Artist Sonia Forsey has headed off for a South Island holiday after spending the last few weeks working on a Whanganui mural.
The sidewall of Durie Hill Fish Shop is now decorated with Forsey's work as a further stage in the suburb's beautification.
The main feature of the mural is a big white fish with orange markings.
"It's a redfin bully - an endangered native species," Forsey said.
"I wanted to show how beautiful our native fish are and I've included New Zealand plants."
The giant fish swims against a background of kakabeak, kowhai and native clematis puawhananga.
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Forsey said she was inspired by the work of 19th-century British textile designer William Morris.
"He would have been at his most active when the Durie Hill suburb was established and his work celebrated flora and fauna.
"I wanted to put that in a local context."
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Forsey said she has had plenty of encouragement from the community while working on the project.
"Children walking by on their way to school have stopped to chat with me about it and walkers on the Te Araroa Trail have been interested to know what I was doing."
The mural is supported by funding from Creative Communities and is a further stage in the Step Up Durie Hill rejuvenation project.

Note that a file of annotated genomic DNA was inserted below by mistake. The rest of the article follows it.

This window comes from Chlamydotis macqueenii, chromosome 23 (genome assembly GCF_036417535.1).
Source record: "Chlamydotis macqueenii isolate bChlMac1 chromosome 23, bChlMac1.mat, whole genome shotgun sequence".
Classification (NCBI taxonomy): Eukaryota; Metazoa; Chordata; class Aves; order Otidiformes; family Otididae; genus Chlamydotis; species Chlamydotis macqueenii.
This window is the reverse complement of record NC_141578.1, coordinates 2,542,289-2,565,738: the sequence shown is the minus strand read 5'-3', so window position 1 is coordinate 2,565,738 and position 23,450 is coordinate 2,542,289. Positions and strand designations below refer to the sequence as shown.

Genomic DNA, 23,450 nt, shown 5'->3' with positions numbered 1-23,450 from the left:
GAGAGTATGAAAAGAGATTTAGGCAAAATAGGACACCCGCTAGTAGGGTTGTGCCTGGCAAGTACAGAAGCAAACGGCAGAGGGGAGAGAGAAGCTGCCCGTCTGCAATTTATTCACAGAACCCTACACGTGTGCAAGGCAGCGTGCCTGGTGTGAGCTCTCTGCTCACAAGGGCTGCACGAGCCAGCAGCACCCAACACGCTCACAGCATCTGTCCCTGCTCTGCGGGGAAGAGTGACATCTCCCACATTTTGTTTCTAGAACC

It is a first solo mural project for Forsey, who completed a degree at UCOL in 2018.
In another aspect of the project, volunteers have been working to remove weeds from neglected public areas and install a number of garden beds on the berms in the suburb.
A main driver of the project is Sue Morgan, who also instigated the popular monthly market days held at St Barnabas' Church in Maxwell Ave last year.
The church and land have now been sold which is a big disappointment to the group, Morgan said.
"There was a lot of will in the community to raise funds to buy it.
"We asked for time and were given a deadline of December 17 but we weren't able to make an offer then and they decided they couldn't wait."
The group had hoped to establish a library in the disused church building and continue holding market days.
"Things happen for a reason," Morgan said.
"The bowling club have indicated their willingness to help out and there are a few ideas on the table so we'll see what happens in 2020."
In the meantime, Morgan said she was pleased to see the community gardens thriving and the mural was attracting a lot of interest.
"I met a couple from Brazil who were walking the Te Araroa Trail.
"Their faces lit up when they saw it and they chatted with Sonia about her work."
Morgan said the couple had been admiring the murals in the city and were delighted to see another when they reached the top of the hill.